What are molasses? About the ingredient molasses. Including 852 recipes with molasses, nutrition data, and where to find it.
Molasses is a viscous byproduct of the processing of sugar cane or sugar beets into sugar. The quality of molasses depends on the maturity of the sugar cane or sugar beet, the amount of sugar extracted, and the method of extraction. Sweet sorghum syrup is known in some parts of the United States as molasses, though it is not true molasses.
Cane molasses is a common ingredient in baking, often used in baked goods such as gingerbread cookies.
There are a number of substitutions that can be made for molasses. For a given volume of molasses, one of the following may be used (with varying degrees of success): an equal volume of honey, dark corn syrup, or maple syrup, or ¾ that volume firmly packed brown sugar.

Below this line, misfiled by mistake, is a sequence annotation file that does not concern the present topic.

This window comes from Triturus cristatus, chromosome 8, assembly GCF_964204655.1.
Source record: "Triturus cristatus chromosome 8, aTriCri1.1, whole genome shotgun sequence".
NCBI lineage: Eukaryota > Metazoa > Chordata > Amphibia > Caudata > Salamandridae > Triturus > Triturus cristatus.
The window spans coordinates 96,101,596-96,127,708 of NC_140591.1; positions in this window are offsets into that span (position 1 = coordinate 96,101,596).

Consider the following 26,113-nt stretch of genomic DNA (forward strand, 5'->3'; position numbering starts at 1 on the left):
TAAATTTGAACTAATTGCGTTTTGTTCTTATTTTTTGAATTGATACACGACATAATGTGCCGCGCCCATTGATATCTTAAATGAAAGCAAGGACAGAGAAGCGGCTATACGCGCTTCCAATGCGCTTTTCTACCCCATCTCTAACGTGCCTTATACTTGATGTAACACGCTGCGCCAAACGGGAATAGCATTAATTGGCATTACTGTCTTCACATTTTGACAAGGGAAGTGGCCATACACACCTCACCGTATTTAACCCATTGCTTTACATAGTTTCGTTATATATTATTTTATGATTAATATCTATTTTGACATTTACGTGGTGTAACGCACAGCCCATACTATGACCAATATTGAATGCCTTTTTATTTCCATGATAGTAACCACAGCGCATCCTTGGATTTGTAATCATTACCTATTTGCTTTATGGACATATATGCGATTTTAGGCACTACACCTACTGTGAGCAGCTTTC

Molasses are usually found in the baking supplies section or aisle of the grocery store or supermarket.
Molasses are a member of the Sweets USDA nutritional food group.
|1 serving 1 tbsp||20|
|British (UK) term:||dark treacle|
|en français:||la mélasse|
|en español:||la melaza|
There are 815 recipes that contain this ingredient.
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